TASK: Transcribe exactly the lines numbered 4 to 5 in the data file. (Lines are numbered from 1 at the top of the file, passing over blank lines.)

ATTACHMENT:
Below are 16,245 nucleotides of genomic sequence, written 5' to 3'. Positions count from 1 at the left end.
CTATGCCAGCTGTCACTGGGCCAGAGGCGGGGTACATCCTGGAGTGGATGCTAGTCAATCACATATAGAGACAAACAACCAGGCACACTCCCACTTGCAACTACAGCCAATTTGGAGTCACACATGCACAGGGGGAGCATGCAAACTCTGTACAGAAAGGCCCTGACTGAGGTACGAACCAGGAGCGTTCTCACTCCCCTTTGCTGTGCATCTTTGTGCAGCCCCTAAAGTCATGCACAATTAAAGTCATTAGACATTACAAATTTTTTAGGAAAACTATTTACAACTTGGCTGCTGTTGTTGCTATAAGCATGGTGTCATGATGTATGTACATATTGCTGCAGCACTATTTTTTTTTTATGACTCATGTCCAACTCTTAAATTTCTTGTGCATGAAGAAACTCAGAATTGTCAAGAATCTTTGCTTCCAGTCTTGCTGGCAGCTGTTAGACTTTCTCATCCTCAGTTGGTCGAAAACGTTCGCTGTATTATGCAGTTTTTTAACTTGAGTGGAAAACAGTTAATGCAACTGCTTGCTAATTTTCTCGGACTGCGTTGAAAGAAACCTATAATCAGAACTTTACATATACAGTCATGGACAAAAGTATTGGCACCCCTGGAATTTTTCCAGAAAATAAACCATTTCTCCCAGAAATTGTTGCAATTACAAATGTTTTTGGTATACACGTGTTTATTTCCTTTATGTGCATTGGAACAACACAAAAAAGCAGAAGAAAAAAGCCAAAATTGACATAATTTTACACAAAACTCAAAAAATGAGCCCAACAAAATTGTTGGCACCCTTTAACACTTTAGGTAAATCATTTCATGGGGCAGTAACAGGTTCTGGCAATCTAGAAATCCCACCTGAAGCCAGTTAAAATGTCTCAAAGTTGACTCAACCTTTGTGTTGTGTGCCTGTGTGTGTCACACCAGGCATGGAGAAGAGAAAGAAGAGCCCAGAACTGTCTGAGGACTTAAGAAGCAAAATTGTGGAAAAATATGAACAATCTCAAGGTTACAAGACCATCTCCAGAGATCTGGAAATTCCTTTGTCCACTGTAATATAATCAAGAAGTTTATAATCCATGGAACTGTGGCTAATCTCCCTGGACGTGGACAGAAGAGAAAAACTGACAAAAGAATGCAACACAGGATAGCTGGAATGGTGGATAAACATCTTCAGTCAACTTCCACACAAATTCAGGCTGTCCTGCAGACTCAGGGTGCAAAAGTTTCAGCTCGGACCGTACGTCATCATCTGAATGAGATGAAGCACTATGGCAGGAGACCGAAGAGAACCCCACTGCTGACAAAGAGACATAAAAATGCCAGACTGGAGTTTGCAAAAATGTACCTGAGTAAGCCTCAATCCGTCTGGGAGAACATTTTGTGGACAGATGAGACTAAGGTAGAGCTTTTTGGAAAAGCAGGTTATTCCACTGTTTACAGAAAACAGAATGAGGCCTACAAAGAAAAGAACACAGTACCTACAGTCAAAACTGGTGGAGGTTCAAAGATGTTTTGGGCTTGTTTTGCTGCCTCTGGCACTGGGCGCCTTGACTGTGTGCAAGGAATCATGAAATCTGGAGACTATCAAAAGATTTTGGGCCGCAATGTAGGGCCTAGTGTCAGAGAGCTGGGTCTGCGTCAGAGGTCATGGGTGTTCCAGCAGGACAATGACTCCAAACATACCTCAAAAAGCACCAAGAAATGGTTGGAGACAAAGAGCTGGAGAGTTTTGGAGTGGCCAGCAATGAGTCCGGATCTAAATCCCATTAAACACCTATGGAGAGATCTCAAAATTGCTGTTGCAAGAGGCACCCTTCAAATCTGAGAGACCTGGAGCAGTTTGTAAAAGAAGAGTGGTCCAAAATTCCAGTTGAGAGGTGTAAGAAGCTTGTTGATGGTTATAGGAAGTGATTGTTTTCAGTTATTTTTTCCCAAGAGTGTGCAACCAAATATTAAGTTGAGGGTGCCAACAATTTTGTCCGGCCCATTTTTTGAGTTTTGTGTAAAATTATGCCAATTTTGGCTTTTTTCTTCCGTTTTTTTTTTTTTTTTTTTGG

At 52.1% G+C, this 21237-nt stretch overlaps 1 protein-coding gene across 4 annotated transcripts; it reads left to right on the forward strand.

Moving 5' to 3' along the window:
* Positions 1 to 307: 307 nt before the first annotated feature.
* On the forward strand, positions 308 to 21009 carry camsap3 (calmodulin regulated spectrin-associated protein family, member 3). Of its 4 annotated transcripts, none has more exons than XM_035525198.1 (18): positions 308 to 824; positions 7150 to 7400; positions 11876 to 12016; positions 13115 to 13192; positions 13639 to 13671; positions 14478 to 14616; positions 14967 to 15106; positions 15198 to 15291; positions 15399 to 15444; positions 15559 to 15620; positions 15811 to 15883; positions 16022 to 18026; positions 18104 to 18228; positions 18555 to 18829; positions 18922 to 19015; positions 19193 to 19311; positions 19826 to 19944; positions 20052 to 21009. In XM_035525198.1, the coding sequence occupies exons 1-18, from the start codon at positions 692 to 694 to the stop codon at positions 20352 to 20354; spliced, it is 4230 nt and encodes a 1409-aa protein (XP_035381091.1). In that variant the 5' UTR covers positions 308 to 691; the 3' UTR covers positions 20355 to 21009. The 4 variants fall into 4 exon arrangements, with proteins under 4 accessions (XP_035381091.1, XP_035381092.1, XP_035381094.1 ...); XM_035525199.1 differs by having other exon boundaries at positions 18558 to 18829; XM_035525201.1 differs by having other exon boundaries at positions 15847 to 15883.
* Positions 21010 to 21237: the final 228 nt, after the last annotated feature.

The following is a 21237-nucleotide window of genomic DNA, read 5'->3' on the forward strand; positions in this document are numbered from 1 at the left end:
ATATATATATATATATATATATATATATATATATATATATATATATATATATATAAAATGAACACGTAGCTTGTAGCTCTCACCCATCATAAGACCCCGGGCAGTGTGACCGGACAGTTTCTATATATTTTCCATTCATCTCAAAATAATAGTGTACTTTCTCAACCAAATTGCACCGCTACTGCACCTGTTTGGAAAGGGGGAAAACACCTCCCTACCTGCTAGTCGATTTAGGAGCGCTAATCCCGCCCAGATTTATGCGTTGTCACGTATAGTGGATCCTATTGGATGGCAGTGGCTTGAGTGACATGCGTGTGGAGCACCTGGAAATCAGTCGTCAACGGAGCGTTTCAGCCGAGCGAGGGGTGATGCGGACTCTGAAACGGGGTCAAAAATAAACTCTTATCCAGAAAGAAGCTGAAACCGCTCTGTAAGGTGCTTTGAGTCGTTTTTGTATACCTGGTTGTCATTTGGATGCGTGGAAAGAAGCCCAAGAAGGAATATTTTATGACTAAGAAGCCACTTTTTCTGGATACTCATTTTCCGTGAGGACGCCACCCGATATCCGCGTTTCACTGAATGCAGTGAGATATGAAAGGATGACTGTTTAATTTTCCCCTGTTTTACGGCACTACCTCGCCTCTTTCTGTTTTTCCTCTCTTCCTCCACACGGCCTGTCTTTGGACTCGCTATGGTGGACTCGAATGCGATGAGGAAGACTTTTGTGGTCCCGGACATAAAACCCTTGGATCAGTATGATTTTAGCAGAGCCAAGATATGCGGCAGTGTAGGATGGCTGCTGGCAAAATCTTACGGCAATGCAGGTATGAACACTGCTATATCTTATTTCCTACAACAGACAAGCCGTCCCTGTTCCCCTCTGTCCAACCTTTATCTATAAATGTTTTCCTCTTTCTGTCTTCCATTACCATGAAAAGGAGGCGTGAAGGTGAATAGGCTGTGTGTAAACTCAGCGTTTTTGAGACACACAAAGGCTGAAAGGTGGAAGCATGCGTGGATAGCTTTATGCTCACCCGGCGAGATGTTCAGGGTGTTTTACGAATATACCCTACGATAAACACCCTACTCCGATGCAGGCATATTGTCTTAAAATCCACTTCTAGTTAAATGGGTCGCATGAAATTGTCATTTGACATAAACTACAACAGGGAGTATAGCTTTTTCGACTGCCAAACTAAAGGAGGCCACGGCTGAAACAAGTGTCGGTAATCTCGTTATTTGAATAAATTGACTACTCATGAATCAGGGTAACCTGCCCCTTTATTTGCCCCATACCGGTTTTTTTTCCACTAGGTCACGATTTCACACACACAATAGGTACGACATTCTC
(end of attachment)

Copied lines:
Moving 5' to 3' along the window:
* Positions 1 to 307: 307 nt before the first annotated feature.